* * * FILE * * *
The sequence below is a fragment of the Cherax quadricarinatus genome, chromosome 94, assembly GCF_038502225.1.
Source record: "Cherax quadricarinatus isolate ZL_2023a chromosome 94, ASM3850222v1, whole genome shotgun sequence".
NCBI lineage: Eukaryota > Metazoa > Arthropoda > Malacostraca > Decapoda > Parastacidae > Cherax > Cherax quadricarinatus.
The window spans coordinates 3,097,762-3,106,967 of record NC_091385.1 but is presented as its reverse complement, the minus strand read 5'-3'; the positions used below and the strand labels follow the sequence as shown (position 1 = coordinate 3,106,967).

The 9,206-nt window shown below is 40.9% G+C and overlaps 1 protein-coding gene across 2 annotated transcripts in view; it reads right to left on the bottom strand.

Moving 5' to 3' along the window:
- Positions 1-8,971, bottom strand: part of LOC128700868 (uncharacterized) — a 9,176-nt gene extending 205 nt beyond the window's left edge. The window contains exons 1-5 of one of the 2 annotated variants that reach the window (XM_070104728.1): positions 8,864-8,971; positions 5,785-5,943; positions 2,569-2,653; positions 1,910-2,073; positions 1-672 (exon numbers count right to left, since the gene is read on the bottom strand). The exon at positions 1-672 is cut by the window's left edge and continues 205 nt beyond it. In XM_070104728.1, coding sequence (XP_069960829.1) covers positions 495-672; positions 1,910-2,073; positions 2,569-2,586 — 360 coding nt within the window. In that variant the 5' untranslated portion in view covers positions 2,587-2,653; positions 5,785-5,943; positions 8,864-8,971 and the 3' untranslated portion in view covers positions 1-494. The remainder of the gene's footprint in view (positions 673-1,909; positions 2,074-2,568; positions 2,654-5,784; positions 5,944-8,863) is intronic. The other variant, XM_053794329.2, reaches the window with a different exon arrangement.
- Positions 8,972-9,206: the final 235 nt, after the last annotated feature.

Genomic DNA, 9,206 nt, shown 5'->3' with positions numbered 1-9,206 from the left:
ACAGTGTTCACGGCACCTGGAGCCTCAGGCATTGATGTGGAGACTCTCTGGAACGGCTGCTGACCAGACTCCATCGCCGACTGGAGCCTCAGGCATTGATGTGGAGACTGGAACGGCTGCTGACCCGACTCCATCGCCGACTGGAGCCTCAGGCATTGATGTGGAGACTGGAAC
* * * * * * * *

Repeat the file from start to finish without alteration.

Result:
The sequence below is a fragment of the Cherax quadricarinatus genome, chromosome 94, assembly GCF_038502225.1.
Source record: "Cherax quadricarinatus isolate ZL_2023a chromosome 94, ASM3850222v1, whole genome shotgun sequence".
NCBI lineage: Eukaryota > Metazoa > Arthropoda > Malacostraca > Decapoda > Parastacidae > Cherax > Cherax quadricarinatus.
The window spans coordinates 3,097,762-3,106,967 of record NC_091385.1 but is presented as its reverse complement, the minus strand read 5'-3'; the positions used below and the strand labels follow the sequence as shown (position 1 = coordinate 3,106,967).

The 9,206-nt window shown below is 40.9% G+C and overlaps 1 protein-coding gene across 2 annotated transcripts in view; it reads right to left on the bottom strand.

Moving 5' to 3' along the window:
- Positions 1-8,971, bottom strand: part of LOC128700868 (uncharacterized) — a 9,176-nt gene extending 205 nt beyond the window's left edge. The window contains exons 1-5 of one of the 2 annotated variants that reach the window (XM_070104728.1): positions 8,864-8,971; positions 5,785-5,943; positions 2,569-2,653; positions 1,910-2,073; positions 1-672 (exon numbers count right to left, since the gene is read on the bottom strand). The exon at positions 1-672 is cut by the window's left edge and continues 205 nt beyond it. In XM_070104728.1, coding sequence (XP_069960829.1) covers positions 495-672; positions 1,910-2,073; positions 2,569-2,586 — 360 coding nt within the window. In that variant the 5' untranslated portion in view covers positions 2,587-2,653; positions 5,785-5,943; positions 8,864-8,971 and the 3' untranslated portion in view covers positions 1-494. The remainder of the gene's footprint in view (positions 673-1,909; positions 2,074-2,568; positions 2,654-5,784; positions 5,944-8,863) is intronic. The other variant, XM_053794329.2, reaches the window with a different exon arrangement.
- Positions 8,972-9,206: the final 235 nt, after the last annotated feature.

Genomic DNA, 9,206 nt, shown 5'->3' with positions numbered 1-9,206 from the left:
ACAGTGTTCACGGCACCTGGAGCCTCAGGCATTGATGTGGAGACTCTCTGGAACGGCTGCTGACCAGACTCCATCGCCGACTGGAGCCTCAGGCATTGATGTGGAGACTGGAACGGCTGCTGACCCGACTCCATCGCCGACTGGAGCCTCAGGCATTGATGTGGAGACTGGAAC